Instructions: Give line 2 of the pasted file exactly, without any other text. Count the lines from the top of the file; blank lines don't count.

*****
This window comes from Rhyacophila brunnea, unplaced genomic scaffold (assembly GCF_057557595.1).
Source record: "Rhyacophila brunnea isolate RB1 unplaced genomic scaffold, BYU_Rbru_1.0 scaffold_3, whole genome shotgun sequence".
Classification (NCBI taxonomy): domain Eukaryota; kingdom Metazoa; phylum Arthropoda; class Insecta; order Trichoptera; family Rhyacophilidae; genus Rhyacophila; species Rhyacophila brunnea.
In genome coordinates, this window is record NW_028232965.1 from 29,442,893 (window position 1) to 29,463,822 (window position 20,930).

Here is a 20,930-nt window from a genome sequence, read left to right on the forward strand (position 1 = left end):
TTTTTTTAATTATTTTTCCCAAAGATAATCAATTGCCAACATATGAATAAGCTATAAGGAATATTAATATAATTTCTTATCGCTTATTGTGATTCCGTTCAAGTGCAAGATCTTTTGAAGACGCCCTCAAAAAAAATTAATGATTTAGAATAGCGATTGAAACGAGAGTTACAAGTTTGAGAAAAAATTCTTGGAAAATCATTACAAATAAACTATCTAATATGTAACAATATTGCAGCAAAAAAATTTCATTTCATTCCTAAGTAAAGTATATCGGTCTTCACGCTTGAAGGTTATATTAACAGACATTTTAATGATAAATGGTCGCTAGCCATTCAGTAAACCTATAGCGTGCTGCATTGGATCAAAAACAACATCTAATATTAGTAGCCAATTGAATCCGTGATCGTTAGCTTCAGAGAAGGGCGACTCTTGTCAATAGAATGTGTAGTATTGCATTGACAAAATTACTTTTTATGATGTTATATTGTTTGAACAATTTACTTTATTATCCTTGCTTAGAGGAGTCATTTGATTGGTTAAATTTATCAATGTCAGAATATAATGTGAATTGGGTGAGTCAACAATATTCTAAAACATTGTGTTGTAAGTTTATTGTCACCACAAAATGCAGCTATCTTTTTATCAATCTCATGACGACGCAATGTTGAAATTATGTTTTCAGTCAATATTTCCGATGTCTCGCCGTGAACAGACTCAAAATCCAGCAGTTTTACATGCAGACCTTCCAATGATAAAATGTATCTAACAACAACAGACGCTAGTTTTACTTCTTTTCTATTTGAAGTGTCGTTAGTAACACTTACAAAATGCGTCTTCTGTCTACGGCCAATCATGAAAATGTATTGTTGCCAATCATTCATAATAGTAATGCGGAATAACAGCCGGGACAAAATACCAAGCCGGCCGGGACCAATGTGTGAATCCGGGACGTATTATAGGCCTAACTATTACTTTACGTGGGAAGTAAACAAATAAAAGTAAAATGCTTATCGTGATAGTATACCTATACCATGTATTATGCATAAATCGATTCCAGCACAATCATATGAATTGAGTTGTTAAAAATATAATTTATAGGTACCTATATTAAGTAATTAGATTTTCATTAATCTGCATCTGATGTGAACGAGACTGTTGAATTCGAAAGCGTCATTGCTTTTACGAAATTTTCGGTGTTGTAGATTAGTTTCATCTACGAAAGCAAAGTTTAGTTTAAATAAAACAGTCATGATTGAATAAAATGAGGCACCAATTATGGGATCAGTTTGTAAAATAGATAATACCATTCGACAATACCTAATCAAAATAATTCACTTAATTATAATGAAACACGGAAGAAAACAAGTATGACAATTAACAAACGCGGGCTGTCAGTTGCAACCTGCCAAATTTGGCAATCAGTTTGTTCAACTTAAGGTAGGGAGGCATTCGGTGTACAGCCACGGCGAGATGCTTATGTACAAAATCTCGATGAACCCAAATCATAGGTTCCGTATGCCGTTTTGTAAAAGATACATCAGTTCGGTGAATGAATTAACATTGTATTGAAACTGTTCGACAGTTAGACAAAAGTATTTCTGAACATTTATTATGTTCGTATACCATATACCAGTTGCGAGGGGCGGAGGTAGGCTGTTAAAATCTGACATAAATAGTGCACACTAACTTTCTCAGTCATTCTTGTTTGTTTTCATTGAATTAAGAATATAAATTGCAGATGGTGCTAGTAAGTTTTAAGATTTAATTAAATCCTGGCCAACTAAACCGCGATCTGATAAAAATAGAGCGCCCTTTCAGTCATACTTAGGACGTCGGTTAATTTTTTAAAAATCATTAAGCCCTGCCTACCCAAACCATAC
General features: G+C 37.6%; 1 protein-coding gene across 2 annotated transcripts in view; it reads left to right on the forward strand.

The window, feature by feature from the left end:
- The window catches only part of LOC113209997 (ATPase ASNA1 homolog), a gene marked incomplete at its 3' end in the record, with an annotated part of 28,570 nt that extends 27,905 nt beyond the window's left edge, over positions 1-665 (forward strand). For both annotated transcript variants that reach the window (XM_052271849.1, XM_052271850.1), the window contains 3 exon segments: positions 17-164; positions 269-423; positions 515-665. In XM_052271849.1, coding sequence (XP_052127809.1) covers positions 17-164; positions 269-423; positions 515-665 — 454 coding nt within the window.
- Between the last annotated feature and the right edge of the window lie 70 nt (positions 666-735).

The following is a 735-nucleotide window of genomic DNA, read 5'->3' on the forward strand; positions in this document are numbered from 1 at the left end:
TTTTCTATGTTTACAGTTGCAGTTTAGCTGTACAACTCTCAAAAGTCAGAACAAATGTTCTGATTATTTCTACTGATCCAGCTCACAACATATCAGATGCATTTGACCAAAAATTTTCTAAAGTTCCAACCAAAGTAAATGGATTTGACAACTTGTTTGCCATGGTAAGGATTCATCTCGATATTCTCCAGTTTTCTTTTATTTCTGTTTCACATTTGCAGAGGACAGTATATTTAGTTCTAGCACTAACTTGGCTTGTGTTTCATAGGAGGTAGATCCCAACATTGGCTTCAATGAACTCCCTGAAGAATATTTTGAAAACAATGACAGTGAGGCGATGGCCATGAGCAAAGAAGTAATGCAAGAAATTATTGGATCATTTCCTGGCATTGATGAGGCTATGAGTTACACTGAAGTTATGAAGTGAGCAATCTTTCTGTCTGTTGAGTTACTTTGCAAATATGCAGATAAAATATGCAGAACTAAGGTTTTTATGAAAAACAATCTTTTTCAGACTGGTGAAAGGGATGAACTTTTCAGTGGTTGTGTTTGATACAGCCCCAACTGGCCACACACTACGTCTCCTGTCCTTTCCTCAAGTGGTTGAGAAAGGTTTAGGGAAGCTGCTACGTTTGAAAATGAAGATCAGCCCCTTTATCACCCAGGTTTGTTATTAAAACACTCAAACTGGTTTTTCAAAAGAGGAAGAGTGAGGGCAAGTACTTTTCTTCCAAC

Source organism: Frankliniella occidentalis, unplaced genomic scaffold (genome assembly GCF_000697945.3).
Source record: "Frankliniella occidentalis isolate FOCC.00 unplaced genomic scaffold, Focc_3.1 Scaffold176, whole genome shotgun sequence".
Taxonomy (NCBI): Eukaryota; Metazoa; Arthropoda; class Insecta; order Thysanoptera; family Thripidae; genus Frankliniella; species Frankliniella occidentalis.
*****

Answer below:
Source record: "Rhyacophila brunnea isolate RB1 unplaced genomic scaffold, BYU_Rbru_1.0 scaffold_3, whole genome shotgun sequence".